Company Profile-- Spotlight on
Chubb Instrumentations is located in Cheltenham in
the UK. Cheltenham is on the British Isles between Birmingham and
Anglo-Saxon settlement, Cheltenham - possibly from Celtenhomme,
'the town under the hill' - was the site of a monastery as early
as 803. Alfred the Great wrote admiringly of the peace of the settlement
on the banks of the River Chelt, and by the 13th century Cheltenham
was noted for its fairs and markets.
Cheltenham? John previously worked in Cheltenham and knew there
were a number of good people in the area. Having family in Birmingham,
Cheltenham and Bristol, he knew he couldn't go wrong with Cheltenham.
John states that, "there are good technical and professional
resources there, good communications by road and rail and a nice
town with plenty of cultural activities of various sorts during
The business of John Chubb Instrumentation
is electrostatic measurements. This incudes the development,
manufacture and marketing of instruments as well as test and consultancy
work for customers.
Chubb set up JCI in September 1983. John had worked in a variety
of areas over the years - electrostatic aspects of dust collection,
high power vacuum interrupters, cryopumping of hydrogen on helium
cooled surfaces, Monte Carlo modeling of free molecular gas flow.
With the aim to provide high quality, high performance instrumentation
for electrostatic measurements as well as consultancy in electrostatics,
JCI was formed.
"Electrostatic measurement was an area I had involvement with
from time to time from my PhD (behaviour of airborne particles in
corona discharge fields) though the tanker work at Culham Laboratory
for the Uk Atomic Energy Authority and in the work in North Wales.
I realised that although there was various instrumentation available
for electrostatic measurements much was of poor quality with only
a limited range of capability from any one supplier."
first product was the JCI 101 electrostatic fieldmeter.
This provided much higher useable sensitivity than was available
elsewhere. Attachments were soon added to enable this basic electric
field measurement capability to be used to measure charge, with
the JCI 151 Faraday Pail, and to measure discrete voltages,
with the JCI 148 electrostatic
voltmeter. Starting in 1987, JCI developed the JCI 155 Charge
Decay Test Unit. Work since then has been enhancing the performance,
ease of use and facilities of instrumentation based on these early
designs. All the product development work has been supported by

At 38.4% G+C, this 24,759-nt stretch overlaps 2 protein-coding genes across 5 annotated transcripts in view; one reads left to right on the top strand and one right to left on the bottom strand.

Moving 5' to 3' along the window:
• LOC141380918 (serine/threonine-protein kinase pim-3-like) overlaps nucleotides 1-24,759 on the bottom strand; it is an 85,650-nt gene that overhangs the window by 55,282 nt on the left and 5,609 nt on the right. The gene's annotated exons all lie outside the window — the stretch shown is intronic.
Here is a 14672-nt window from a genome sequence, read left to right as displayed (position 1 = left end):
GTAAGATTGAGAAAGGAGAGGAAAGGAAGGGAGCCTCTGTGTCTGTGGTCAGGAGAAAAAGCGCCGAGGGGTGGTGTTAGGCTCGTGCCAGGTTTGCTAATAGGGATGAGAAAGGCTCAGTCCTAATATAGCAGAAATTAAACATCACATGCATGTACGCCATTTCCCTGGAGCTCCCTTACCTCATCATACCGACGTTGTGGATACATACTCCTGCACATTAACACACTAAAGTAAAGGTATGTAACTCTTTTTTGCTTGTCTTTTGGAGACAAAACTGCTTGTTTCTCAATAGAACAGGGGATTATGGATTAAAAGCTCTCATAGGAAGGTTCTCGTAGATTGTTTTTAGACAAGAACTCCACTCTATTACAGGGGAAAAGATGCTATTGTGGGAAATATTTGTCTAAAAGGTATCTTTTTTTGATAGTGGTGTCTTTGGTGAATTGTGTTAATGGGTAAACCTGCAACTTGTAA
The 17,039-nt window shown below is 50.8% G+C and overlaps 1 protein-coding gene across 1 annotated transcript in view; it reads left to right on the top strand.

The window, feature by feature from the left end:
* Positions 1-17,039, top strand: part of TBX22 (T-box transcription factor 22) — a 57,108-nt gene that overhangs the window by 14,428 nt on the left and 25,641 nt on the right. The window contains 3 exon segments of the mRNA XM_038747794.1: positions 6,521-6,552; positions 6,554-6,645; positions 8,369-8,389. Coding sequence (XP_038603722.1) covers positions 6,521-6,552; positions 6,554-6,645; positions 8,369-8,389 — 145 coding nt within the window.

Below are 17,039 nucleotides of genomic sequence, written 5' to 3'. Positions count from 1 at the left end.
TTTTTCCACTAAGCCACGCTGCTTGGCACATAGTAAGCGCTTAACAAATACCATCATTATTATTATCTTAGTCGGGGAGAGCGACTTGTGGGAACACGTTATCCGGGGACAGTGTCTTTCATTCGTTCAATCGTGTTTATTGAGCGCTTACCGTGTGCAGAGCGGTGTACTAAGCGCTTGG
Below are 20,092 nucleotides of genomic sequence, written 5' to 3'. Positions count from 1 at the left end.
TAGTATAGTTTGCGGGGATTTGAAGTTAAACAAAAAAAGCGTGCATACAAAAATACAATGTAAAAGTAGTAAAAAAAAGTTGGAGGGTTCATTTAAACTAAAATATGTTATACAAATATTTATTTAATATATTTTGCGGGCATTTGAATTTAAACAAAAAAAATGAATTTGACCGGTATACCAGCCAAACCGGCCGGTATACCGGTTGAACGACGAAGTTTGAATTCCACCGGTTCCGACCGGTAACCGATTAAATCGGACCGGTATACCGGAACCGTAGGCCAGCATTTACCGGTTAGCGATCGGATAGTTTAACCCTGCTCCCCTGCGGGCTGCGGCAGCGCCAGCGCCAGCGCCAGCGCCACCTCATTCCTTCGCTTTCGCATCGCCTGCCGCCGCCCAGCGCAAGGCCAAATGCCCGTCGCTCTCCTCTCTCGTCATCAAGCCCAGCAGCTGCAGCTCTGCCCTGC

a good deal of investigative work that has been reported at conferences
and in published papers.
John states that, "Our products
aim to provide the capability to people in industry and research
to measure a wide range of electrostatic parameters with ease, confidence
and good precision. Our products cover the need to measure electrostatic
conditions (electric fields, charge, surface and volume voltage,
surface and volume charge density) and to assess the suitability
of materials (charge decay time and capacitance loading). Some instruments
have been developed for use in adverse
environmental conditions (JCI 131 fieldmeter, JCI 501 Lightning
Warning System). We have not developed instruments that are
already widely available, but on those that we feel provide approaches
that are appropriate measurements. (For this reason we do not make
any resistance or resistivity measuring instruments - there are
plenty around and they do not provide the information needed to
assess the suitability of materials!). Our instruments are used
in a wide variety of industries all over the world by specialist
and non-specialist staff and their performance is backed by a formal
calibration service (see BS 7506: Part 2: 1996)."
John Chubb Instrumentation
Unit 30, Lansdown Industrial Estate
Gloucester Road, Cheltenham, GL51 8PL
Tel: +44 (0)1242 573347
Fax: +44 (0)1242 251388
JCI Developments :
- Electrode configurations for magnetic
movement and electrostatic containment of arc roots in high power
- Studies of the variations of sticking coefficients and vapour
pressure of hydrogen condensed on liquid helium cooled surfaces.
- Monte Carlo modelling of free
molecular gas flow in complex vacuum systems
- Concept and demonstration of novel
monitor for respirable size airborne fibres
- Development of electrostatic 'field
mill' fieldmeters which do not require earthing of the rotating
- Development of instrumentation
for charge decay measurement
- Demonstration of comparable charge
decay performance betwen corona and tribo charging
- Proposal of concept of 'capacitance
loading' as an additional way to assess the electrostatic suitability